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Strategy Spotlight: 8 Common Strategic Planning Mistakes You’re Making

While waiting at a gate for the next available airplane at an airport, I met a fellow business traveler. We started talking about business and what we did for a living. He was a COO (Chief Operations Officer). So I asked about their planning process, what it means to be strategic and the common challenges he had witnessed. He opened up like a child that couldn’t wait to be heard. The conversation lead to eight common mistakes made in strategic planning.

1. Not knowing what it means to be strategic

Not everyone knows what it means to be strategic. To be strategic means you have to get clear on the future you want (future state), where you are at today (present state) and where you came from (past state). With that in mind, strategic planning looks to the future state and works its way backward to the present state.

2. Inappropriate use of the word strategic

Knowing the difference between a strategic and tactical discussion. Confusing things like marketing, people approaches, or technology with strategy. A value proposition, improved human resources, or technology integration is not strategy. These items are usually elements of a larger plan often requiring analysis and decisions by company representatives to determine solution options and to achieve the strategic results required.

Related Article: Strategy Spotlight: 4 Parts of the Strategic Planning Process

3. Poor upfront preparation

We both agreed we see this one all the time. Someone says let’s do some strategic planning. They get a group of people together, go into a room, and use their preferred approach and develop a shopping list of tactical items that go nowhere. A poorly planned or guided planning (requirements) workshop was executed. Don’t make this mistake.

Strategic planning means you need a planned approach that is appropriate for your department or company. It is not one size fits all. I have a standard engagement approach, but it is adaptable relative to the client needs. Sometimes preparation could take up to 3 times the actual session time. This is especially the case in complex situations requiring a lot of preparation and communications.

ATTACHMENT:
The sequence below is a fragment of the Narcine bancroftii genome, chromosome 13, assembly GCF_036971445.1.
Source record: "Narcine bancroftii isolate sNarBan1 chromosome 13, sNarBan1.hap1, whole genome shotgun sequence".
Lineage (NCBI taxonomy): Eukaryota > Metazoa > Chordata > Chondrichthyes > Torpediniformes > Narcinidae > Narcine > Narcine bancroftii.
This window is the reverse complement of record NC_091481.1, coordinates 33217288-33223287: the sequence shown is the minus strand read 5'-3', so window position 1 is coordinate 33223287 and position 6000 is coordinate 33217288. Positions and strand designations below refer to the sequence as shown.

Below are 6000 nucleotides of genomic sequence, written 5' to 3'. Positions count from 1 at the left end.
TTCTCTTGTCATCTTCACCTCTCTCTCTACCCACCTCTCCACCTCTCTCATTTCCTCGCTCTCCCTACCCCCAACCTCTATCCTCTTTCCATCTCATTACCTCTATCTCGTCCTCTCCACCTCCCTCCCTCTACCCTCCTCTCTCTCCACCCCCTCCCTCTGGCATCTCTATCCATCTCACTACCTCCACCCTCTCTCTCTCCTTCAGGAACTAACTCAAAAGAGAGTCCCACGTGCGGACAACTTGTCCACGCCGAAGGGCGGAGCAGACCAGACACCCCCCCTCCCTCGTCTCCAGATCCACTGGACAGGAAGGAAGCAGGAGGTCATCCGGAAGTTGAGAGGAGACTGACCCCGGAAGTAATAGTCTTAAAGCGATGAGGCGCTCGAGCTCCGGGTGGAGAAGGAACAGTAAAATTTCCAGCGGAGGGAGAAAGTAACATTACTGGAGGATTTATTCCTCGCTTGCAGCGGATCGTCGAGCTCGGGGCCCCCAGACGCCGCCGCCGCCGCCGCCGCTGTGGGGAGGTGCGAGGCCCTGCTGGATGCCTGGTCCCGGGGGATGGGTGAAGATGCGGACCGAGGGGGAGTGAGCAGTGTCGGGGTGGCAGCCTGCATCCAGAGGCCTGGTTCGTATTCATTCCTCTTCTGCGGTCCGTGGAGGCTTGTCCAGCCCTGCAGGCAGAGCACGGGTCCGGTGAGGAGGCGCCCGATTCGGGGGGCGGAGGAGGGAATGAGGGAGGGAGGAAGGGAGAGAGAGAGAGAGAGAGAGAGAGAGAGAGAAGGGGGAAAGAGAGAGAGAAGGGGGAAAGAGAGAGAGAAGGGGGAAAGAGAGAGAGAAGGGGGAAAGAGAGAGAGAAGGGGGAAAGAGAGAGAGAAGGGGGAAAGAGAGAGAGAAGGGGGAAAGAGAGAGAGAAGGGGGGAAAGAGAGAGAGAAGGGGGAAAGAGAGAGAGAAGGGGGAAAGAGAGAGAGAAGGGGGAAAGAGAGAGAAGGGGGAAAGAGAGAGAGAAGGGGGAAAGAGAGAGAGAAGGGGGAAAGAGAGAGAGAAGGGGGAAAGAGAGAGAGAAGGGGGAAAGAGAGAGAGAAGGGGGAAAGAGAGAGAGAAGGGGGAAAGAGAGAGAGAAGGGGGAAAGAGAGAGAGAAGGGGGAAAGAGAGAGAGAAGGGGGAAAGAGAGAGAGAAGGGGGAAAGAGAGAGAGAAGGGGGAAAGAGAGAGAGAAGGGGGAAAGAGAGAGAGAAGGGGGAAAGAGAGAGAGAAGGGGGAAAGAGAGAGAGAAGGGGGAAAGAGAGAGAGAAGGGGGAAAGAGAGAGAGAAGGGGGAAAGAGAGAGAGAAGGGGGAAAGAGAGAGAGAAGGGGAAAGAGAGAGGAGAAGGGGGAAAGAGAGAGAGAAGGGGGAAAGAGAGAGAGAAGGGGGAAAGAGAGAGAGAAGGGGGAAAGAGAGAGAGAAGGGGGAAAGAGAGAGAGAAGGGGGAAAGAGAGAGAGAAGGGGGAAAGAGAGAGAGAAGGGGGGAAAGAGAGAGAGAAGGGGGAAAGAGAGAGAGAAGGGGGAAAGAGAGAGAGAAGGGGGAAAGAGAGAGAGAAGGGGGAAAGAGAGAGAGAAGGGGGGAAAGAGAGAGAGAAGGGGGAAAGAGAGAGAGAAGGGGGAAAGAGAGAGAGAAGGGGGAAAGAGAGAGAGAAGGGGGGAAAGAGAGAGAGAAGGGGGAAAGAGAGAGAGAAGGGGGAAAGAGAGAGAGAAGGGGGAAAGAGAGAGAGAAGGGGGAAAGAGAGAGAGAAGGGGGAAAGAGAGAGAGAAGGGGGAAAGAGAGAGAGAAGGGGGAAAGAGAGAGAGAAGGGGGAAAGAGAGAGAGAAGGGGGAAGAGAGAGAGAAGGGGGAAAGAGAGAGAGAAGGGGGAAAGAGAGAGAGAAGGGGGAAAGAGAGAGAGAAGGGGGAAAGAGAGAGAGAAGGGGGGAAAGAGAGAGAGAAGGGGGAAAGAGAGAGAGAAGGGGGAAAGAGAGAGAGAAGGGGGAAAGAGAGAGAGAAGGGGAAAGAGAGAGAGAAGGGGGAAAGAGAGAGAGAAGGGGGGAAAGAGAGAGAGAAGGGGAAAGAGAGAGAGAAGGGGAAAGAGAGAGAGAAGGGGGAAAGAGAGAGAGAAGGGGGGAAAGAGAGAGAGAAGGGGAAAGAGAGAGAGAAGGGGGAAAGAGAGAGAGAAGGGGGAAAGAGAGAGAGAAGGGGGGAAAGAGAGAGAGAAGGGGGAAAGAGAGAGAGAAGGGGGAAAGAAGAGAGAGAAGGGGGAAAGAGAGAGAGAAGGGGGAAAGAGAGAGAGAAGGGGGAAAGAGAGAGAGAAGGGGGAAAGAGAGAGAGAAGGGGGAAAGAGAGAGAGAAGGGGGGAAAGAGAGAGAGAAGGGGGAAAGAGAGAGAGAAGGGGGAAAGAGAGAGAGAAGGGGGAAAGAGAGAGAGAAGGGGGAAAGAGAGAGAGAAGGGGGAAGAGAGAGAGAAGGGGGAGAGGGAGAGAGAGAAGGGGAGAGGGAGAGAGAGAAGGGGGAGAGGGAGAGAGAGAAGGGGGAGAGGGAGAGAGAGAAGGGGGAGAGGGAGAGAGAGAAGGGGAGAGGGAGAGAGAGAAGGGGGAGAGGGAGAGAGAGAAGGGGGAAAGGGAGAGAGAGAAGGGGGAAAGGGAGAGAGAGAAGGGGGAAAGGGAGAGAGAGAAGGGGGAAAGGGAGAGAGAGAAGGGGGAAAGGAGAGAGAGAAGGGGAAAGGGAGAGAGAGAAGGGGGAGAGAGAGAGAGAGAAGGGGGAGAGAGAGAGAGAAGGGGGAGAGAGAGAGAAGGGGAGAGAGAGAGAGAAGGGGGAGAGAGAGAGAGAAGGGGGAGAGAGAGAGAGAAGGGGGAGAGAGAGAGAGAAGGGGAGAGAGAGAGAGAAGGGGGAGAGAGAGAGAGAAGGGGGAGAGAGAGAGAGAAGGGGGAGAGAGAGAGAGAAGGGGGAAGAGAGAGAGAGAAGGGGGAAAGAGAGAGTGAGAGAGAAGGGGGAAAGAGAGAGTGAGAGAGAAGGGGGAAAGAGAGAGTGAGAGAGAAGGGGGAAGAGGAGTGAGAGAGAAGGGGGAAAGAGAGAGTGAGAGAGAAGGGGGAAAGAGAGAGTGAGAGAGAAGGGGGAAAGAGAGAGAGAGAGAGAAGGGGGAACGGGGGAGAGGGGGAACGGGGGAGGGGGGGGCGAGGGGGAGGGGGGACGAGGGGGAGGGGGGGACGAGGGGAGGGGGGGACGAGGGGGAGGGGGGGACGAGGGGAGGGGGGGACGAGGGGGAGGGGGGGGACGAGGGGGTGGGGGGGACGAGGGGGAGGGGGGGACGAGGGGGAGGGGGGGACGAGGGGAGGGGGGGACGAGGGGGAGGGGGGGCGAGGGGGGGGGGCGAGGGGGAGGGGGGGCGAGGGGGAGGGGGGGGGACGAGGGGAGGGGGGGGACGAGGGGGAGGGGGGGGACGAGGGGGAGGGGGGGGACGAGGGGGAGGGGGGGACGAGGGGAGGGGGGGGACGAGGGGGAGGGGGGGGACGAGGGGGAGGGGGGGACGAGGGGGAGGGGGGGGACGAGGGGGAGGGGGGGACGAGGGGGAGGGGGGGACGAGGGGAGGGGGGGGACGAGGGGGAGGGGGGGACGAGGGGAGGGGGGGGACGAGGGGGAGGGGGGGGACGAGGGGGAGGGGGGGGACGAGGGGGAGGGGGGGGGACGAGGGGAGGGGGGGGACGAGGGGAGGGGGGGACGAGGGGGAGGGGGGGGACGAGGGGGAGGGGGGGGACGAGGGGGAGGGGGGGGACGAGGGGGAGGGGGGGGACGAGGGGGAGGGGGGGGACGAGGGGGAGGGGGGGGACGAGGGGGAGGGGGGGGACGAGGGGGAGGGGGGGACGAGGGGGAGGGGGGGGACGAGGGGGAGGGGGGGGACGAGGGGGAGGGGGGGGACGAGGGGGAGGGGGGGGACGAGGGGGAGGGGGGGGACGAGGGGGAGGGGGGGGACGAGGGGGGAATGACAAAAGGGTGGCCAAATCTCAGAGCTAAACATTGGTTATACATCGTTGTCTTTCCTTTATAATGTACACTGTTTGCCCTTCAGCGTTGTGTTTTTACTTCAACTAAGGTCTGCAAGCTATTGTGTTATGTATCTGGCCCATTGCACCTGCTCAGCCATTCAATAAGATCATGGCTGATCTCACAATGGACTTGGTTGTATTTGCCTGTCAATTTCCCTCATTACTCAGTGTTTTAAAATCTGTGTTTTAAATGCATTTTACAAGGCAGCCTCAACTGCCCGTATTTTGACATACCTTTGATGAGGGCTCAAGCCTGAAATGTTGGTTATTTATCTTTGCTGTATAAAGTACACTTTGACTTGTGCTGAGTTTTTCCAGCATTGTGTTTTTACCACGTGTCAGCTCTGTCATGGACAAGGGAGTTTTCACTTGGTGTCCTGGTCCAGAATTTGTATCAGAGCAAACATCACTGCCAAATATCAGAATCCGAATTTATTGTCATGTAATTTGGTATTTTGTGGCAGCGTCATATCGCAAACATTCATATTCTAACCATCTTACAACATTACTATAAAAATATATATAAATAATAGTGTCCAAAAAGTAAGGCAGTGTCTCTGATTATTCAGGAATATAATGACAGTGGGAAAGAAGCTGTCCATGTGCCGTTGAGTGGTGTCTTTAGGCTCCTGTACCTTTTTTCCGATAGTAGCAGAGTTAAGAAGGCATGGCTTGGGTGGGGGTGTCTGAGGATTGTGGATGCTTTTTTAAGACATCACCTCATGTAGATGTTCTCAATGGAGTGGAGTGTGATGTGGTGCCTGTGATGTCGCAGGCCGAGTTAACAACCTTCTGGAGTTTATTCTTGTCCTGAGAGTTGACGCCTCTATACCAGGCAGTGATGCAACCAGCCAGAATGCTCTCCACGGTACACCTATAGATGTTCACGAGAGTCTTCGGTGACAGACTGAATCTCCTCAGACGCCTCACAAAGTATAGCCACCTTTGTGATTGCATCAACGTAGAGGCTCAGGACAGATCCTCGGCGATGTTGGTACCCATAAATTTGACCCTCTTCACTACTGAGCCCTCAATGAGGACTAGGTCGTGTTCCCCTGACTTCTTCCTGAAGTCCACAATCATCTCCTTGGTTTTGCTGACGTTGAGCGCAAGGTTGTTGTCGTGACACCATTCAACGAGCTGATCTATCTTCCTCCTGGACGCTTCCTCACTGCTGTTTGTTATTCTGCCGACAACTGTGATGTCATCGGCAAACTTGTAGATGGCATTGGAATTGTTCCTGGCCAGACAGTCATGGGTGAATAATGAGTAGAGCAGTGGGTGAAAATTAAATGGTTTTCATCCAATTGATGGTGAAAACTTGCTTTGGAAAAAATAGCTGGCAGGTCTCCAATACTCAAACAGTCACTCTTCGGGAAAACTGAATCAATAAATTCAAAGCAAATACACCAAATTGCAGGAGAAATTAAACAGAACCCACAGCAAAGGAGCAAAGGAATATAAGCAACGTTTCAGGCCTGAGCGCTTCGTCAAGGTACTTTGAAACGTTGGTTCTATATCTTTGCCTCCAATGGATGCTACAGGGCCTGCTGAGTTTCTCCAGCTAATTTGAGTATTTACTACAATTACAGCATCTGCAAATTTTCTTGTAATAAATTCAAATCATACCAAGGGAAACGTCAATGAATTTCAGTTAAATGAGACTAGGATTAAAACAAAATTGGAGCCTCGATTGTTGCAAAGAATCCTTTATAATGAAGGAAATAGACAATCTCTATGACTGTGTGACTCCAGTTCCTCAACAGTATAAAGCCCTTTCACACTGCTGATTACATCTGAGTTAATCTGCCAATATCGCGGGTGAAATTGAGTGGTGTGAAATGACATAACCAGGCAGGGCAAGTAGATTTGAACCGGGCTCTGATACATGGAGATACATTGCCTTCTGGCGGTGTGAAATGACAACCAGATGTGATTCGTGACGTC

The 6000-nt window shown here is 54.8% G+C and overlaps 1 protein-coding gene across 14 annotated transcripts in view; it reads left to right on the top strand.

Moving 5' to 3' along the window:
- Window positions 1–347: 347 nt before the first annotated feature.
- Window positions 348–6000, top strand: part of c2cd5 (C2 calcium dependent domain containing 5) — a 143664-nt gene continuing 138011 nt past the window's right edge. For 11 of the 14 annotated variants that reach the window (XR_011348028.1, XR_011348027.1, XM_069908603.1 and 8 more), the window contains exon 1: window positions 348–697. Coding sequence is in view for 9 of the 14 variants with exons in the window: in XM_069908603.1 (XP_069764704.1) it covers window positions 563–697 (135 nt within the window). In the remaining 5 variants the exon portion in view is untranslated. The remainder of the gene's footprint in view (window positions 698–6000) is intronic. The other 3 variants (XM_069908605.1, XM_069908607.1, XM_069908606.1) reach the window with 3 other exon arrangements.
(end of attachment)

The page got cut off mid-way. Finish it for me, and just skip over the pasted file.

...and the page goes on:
4. Let’s look at last year’s plan

Looking at previous years’ plans at the wrong time can bring you down a rabbit hole where dialogue leads to nowhere. Mostly you end up re-hashing old items. There is an appropriate time to review previous year plans, but generally, it is not when you are embarking on future think.

Consider using the old plan as a historical document and a business artifact. Scrap what you did before and start again to discuss the future and then later bring in the now and old plans.

5. Not asking the right questions

Lots of people are not comfortable with asking questions, especially the right questions. Often the questions you ask are specific to the tool or technique you choose to use in your strategic planning process. There are natural questions that come out of a SWOT, PEST, SOAR, APAE, or from TTY (tomorrow, today, yesterday). The key is to focus your efforts on a specific area, use the best tool to address your concerns and develop a set of questions around that focus area.

6. Playing with your belly button

This is also known as navel-gazing. The mistake most often made is putting your attention on you. Dialogue needs to be focused away from the self-indulgent or excessive contemplation of oneself or a single issue, at the expense of a wider view. Things that are strategic can’t be mixed with tactical items. Items need to be categorized as strategic, tactical or operational.

7. Missing external world issues

By spending too much time on internal issues, you will miss the outside world impacts and opportunities.

Strategy means that your need to find ways to improve and move ahead no matter what is happening in the external business environment. We have all experienced good times and bad times. That is the natural course of the economy. You may have to change your business, try new things or potentially alter your business model entirely to achieve your strategic vision. This will come from having an outside-in view of your business.

8. Losing your imagination

This is the thinking by people that their product won’t change much because it is a bunch of plastic and metal. Therefore, there is not much they can do. If you hear this statement, you need to make some adjustments quick.

An option is to establish creative teams and have them answer the question, how could the whole market be served better in the future. Creative teams’ imagination generates scenarios and solutions for an organization whom product and thinking has matured. Strategic leaders leverage the creative minds and the imaginations of others to create options for tomorrow.

This was a great conversation to have. It was nice to get someone else’s perspective on the challenges in strategic planning. You just never know what you will discuss with a stranger at an airport. We both agreed that strategy is a long game – that it required overcoming some common mistakes.

Almost all business leaders tell me that their greatest asset is their people. If that is the case, with a little upfront work and guidance people can move their thinking from tactical to strategic and beyond the present state.
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